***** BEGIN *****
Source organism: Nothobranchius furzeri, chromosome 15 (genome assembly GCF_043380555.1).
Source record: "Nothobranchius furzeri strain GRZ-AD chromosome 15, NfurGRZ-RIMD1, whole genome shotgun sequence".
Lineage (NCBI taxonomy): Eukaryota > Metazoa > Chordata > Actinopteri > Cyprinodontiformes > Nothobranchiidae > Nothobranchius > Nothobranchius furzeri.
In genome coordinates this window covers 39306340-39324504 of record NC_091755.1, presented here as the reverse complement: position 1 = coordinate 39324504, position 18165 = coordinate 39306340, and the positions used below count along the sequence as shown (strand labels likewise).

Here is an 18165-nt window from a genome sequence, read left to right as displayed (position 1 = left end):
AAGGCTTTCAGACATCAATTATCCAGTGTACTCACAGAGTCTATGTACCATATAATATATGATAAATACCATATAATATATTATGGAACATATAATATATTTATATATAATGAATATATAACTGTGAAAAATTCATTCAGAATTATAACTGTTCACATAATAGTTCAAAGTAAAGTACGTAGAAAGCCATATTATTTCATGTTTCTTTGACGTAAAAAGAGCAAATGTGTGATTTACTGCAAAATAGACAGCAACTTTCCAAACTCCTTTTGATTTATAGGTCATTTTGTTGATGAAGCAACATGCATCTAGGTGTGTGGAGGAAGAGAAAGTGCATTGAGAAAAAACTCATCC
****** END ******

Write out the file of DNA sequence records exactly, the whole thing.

Source organism: Nothobranchius furzeri, chromosome 15 (genome assembly GCF_043380555.1).
Source record: "Nothobranchius furzeri strain GRZ-AD chromosome 15, NfurGRZ-RIMD1, whole genome shotgun sequence".
Lineage (NCBI taxonomy): Eukaryota > Metazoa > Chordata > Actinopteri > Cyprinodontiformes > Nothobranchiidae > Nothobranchius > Nothobranchius furzeri.
In genome coordinates this window covers 39306340-39324504 of record NC_091755.1, presented here as the reverse complement: position 1 = coordinate 39324504, position 18165 = coordinate 39306340, and the positions used below count along the sequence as shown (strand labels likewise).

Here is an 18165-nt window from a genome sequence, read left to right as displayed (position 1 = left end):
AAGGCTTTCAGACATCAATTATCCAGTGTACTCACAGAGTCTATGTACCATATAATATATGATAAATACCATATAATATATTATGGAACATATAATATATTTATATATAATGAATATATAACTGTGAAAAATTCATTCAGAATTATAACTGTTCACATAATAGTTCAAAGTAAAGTACGTAGAAAGCCATATTATTTCATGTTTCTTTGACGTAAAAAGAGCAAATGTGTGATTTACTGCAAAATAGACAGCAACTTTCCAAACTCCTTTTGATTTATAGGTCATTTTGTTGATGAAGCAACATGCATCTAGGTGTGTGGAGGAAGAGAAAGTGCATTGAGAAAAAACTCATCC